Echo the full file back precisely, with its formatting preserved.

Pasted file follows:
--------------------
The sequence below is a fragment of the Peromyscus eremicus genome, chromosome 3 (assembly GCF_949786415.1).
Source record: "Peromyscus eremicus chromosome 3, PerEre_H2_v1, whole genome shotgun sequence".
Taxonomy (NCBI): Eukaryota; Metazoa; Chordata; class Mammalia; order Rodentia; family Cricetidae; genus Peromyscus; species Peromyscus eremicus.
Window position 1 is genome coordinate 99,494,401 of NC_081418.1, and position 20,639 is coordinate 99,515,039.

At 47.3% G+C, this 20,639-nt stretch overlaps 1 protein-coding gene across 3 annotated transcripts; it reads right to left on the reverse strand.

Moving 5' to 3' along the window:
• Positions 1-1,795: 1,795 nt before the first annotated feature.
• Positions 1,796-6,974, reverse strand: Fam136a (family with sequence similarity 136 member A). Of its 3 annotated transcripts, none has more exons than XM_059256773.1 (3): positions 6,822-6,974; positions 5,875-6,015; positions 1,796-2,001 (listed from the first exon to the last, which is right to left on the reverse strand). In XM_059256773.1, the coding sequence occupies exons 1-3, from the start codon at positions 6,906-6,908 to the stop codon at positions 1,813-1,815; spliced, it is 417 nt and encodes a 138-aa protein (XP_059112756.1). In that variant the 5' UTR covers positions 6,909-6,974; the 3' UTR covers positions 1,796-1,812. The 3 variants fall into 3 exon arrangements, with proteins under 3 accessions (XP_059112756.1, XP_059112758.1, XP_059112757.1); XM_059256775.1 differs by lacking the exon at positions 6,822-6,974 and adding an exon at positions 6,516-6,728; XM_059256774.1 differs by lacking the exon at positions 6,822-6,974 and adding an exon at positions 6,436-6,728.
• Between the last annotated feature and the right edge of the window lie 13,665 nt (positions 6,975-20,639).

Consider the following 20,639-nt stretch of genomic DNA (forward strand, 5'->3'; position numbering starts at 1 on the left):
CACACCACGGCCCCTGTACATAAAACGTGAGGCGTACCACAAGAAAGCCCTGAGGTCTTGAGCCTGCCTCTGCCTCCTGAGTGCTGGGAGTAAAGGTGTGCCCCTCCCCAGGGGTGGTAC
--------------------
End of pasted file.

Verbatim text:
The sequence below is a fragment of the Peromyscus eremicus genome, chromosome 3 (assembly GCF_949786415.1).
Source record: "Peromyscus eremicus chromosome 3, PerEre_H2_v1, whole genome shotgun sequence".
Taxonomy (NCBI): Eukaryota; Metazoa; Chordata; class Mammalia; order Rodentia; family Cricetidae; genus Peromyscus; species Peromyscus eremicus.
Window position 1 is genome coordinate 99,494,401 of NC_081418.1, and position 20,639 is coordinate 99,515,039.

At 47.3% G+C, this 20,639-nt stretch overlaps 1 protein-coding gene across 3 annotated transcripts; it reads right to left on the reverse strand.

Moving 5' to 3' along the window:
• Positions 1-1,795: 1,795 nt before the first annotated feature.
• Positions 1,796-6,974, reverse strand: Fam136a (family with sequence similarity 136 member A). Of its 3 annotated transcripts, none has more exons than XM_059256773.1 (3): positions 6,822-6,974; positions 5,875-6,015; positions 1,796-2,001 (listed from the first exon to the last, which is right to left on the reverse strand). In XM_059256773.1, the coding sequence occupies exons 1-3, from the start codon at positions 6,906-6,908 to the stop codon at positions 1,813-1,815; spliced, it is 417 nt and encodes a 138-aa protein (XP_059112756.1). In that variant the 5' UTR covers positions 6,909-6,974; the 3' UTR covers positions 1,796-1,812. The 3 variants fall into 3 exon arrangements, with proteins under 3 accessions (XP_059112756.1, XP_059112758.1, XP_059112757.1); XM_059256775.1 differs by lacking the exon at positions 6,822-6,974 and adding an exon at positions 6,516-6,728; XM_059256774.1 differs by lacking the exon at positions 6,822-6,974 and adding an exon at positions 6,436-6,728.
• Between the last annotated feature and the right edge of the window lie 13,665 nt (positions 6,975-20,639).

Consider the following 20,639-nt stretch of genomic DNA (forward strand, 5'->3'; position numbering starts at 1 on the left):
CACACCACGGCCCCTGTACATAAAACGTGAGGCGTACCACAAGAAAGCCCTGAGGTCTTGAGCCTGCCTCTGCCTCCTGAGTGCTGGGAGTAAAGGTGTGCCCCTCCCCAGGGGTGGTAC